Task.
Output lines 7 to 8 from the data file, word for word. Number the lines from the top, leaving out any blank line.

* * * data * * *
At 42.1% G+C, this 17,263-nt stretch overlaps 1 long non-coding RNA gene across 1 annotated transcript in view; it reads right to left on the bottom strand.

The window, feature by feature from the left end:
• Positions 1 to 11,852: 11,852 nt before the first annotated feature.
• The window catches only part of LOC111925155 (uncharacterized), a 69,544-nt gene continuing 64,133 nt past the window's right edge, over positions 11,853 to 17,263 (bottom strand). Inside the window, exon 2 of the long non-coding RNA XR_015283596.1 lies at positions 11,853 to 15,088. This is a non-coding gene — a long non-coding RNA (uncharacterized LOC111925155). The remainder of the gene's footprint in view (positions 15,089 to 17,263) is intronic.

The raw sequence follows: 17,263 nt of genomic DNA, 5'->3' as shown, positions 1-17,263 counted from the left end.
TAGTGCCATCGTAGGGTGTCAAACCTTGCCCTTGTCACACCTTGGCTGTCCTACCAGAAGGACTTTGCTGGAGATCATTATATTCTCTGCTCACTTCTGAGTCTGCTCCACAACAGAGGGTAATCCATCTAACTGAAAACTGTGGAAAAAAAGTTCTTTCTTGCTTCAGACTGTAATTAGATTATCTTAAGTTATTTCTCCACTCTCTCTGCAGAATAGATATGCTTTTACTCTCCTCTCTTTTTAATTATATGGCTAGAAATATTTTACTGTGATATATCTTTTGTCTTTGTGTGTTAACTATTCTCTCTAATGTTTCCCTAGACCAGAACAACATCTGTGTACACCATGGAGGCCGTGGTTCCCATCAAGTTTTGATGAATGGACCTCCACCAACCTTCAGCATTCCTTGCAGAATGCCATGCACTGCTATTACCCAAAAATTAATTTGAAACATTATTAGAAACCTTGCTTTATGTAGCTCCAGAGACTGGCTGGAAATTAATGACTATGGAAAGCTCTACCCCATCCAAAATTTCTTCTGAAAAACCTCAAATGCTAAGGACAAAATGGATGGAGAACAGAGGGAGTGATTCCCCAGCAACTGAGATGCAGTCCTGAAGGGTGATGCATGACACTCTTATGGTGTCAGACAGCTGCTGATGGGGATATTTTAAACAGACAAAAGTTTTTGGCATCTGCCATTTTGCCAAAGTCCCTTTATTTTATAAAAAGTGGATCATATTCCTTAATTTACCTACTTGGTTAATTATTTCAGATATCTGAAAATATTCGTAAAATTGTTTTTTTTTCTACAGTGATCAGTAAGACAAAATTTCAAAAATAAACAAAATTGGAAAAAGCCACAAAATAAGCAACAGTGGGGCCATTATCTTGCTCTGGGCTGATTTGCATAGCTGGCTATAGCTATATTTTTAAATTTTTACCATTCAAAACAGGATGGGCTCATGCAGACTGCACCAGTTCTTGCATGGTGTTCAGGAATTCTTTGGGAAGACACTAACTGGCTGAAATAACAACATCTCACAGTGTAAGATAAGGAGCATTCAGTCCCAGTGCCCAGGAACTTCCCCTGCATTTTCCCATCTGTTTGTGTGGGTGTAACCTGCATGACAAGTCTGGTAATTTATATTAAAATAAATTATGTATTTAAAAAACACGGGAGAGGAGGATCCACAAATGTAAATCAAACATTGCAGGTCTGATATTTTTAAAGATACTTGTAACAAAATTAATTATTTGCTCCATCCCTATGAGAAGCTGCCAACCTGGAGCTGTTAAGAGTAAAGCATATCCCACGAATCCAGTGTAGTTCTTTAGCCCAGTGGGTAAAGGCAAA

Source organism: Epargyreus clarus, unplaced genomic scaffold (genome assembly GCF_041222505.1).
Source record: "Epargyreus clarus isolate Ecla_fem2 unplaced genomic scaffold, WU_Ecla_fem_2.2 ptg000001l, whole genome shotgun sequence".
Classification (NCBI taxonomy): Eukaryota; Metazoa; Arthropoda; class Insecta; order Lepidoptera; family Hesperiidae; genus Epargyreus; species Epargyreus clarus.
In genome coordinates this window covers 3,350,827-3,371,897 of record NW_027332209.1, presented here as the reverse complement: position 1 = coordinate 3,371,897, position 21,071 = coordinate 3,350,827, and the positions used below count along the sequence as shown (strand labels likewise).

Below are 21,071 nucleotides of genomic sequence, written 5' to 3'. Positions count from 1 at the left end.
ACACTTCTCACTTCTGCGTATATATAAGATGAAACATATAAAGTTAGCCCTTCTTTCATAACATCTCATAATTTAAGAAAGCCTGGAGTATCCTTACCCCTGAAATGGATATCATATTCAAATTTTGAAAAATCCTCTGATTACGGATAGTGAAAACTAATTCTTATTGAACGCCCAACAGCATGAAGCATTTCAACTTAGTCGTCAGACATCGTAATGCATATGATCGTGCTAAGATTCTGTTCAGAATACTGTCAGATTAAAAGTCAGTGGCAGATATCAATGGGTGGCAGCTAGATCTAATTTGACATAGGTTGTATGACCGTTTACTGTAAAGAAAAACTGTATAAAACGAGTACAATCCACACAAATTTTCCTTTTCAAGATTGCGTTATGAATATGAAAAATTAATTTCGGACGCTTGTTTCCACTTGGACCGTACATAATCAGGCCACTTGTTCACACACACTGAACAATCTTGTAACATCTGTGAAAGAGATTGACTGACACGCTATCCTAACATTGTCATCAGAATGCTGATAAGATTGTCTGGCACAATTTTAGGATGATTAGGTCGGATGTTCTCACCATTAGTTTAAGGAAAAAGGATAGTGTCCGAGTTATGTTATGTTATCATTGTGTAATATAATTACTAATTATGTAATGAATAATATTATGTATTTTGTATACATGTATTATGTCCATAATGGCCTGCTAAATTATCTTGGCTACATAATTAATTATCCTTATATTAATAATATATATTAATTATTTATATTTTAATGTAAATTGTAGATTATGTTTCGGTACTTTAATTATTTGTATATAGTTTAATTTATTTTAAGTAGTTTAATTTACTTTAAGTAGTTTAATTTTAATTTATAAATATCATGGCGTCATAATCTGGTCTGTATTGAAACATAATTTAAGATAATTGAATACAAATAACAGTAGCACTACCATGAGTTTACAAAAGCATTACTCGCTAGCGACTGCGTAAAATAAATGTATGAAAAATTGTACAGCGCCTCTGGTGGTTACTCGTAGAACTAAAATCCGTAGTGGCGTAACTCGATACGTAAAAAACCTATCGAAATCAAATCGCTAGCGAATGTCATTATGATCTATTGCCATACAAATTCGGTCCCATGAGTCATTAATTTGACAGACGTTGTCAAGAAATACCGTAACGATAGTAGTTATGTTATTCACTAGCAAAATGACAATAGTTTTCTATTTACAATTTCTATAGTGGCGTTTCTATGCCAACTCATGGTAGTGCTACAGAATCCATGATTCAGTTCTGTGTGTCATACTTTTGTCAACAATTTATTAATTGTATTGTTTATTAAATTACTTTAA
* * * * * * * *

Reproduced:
Source organism: Epargyreus clarus, unplaced genomic scaffold (genome assembly GCF_041222505.1).
Source record: "Epargyreus clarus isolate Ecla_fem2 unplaced genomic scaffold, WU_Ecla_fem_2.2 ptg000001l, whole genome shotgun sequence".